These contaminants include total dissolved solids. They are organic and inorganic contaminants that may be found in water naturally or by human activities.
Generally speaking, dissolved materials are calcium, magnesium, sodium or potassium cations. They can also be anions such as carbonate, bicarbonate, chloride, sulfate or even nitrate.
As stated above, they can be from human activity or they can be from natural sources: typically, soil erosion, runoff or decomposition of flora and fauna. In terms of human activities, road de-icing in Canada is one example of human actions that can promote the spread of TDS in Canadian waters.
Why monitor them?
Although water concentrated in total dissolved solids is not hazardous for human consumption, water highly concentrated in TDS may be an indicator of poor treatment. It is important to note that while TDS in water is not hazardous for human consumption, concentrations of 1000 mg/L and above are considered unfit for human consumption.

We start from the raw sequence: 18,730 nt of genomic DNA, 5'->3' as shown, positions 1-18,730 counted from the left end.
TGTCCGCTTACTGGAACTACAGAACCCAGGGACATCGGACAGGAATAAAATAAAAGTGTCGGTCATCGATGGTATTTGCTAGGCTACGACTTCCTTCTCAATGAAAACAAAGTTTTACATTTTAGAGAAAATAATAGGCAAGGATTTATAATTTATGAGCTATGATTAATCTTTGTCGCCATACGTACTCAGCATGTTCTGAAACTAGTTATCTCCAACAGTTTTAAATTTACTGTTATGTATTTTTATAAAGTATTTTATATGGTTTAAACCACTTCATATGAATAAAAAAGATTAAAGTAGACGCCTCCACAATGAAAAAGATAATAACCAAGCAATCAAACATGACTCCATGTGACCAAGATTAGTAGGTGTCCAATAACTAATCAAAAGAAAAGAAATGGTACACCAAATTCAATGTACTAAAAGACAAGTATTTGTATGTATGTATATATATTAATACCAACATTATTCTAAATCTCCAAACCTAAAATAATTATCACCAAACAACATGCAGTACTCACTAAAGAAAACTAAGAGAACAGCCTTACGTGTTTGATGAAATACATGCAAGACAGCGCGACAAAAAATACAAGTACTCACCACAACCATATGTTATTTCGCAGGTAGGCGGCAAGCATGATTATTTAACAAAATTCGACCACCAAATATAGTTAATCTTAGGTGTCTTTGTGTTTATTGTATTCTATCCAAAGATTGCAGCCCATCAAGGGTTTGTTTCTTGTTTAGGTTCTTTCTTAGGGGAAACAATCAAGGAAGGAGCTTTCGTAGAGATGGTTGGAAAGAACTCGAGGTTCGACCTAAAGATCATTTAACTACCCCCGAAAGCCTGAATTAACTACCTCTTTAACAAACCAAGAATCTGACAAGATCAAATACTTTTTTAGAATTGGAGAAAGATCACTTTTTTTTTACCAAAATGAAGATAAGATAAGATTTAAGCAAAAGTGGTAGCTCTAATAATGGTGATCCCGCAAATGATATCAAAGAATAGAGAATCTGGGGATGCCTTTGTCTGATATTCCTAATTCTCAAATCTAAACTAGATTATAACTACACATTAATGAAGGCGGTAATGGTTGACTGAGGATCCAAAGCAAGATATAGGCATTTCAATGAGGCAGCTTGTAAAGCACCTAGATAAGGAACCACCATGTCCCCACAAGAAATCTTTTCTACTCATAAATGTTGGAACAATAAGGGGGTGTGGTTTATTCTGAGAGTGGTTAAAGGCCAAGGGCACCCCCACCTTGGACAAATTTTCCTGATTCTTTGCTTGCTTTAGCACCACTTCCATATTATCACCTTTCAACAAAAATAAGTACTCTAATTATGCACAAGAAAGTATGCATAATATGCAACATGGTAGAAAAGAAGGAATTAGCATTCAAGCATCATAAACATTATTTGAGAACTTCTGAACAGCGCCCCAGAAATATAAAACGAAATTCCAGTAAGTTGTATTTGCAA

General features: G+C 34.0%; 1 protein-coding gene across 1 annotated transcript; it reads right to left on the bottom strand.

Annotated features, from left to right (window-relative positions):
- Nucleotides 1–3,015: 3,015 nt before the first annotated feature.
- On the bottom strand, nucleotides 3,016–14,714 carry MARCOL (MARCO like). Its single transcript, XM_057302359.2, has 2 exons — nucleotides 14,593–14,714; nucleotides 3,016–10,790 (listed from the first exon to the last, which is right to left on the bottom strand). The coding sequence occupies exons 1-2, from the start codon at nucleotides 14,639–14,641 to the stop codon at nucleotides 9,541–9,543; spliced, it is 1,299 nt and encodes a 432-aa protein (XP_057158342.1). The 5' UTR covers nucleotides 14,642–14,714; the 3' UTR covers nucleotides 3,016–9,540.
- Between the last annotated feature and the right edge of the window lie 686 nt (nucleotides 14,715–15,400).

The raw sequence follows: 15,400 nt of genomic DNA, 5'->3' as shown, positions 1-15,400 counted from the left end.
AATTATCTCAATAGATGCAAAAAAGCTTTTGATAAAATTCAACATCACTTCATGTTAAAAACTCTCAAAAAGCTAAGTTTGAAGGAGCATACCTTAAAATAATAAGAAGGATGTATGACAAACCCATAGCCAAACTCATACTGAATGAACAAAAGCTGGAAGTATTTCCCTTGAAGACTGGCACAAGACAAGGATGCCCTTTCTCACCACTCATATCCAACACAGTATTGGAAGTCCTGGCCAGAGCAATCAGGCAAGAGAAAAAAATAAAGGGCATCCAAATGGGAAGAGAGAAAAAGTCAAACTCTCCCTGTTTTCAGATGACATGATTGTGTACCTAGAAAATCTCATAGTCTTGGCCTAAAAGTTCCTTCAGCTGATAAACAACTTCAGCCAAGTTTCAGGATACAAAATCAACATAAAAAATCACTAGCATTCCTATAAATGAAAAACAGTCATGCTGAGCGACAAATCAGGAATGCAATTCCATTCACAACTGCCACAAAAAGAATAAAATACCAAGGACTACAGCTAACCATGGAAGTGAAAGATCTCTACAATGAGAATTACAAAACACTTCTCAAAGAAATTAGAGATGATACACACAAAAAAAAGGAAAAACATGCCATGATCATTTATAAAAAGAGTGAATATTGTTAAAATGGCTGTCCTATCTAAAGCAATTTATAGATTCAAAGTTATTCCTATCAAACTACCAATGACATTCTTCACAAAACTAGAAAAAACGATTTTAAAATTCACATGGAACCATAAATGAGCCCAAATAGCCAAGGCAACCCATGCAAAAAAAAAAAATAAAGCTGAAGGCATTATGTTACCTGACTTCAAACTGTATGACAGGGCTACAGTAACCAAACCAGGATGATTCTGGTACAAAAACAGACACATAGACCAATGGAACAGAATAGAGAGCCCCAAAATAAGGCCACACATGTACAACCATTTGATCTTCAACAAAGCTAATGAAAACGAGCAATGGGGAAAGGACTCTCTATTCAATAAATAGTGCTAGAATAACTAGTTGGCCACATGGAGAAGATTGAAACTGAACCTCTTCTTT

The World Health Organization, after various studies, has come to the conclusion that the acceptable TDS levels are as follows
Total dissolved solids in mg/L
To identify the amounts of dissolved solids in a sample, the easiest way is to use a total dissolved solids meter.
How to decrease the total dissolved solids in water?
The extraction of TDS is relatively easy. Depending on the type of TDS in the water, technologies such as reverse osmosis, nanofiltration, distillation and deionization have proven to be effective in reducing TDS concentrations.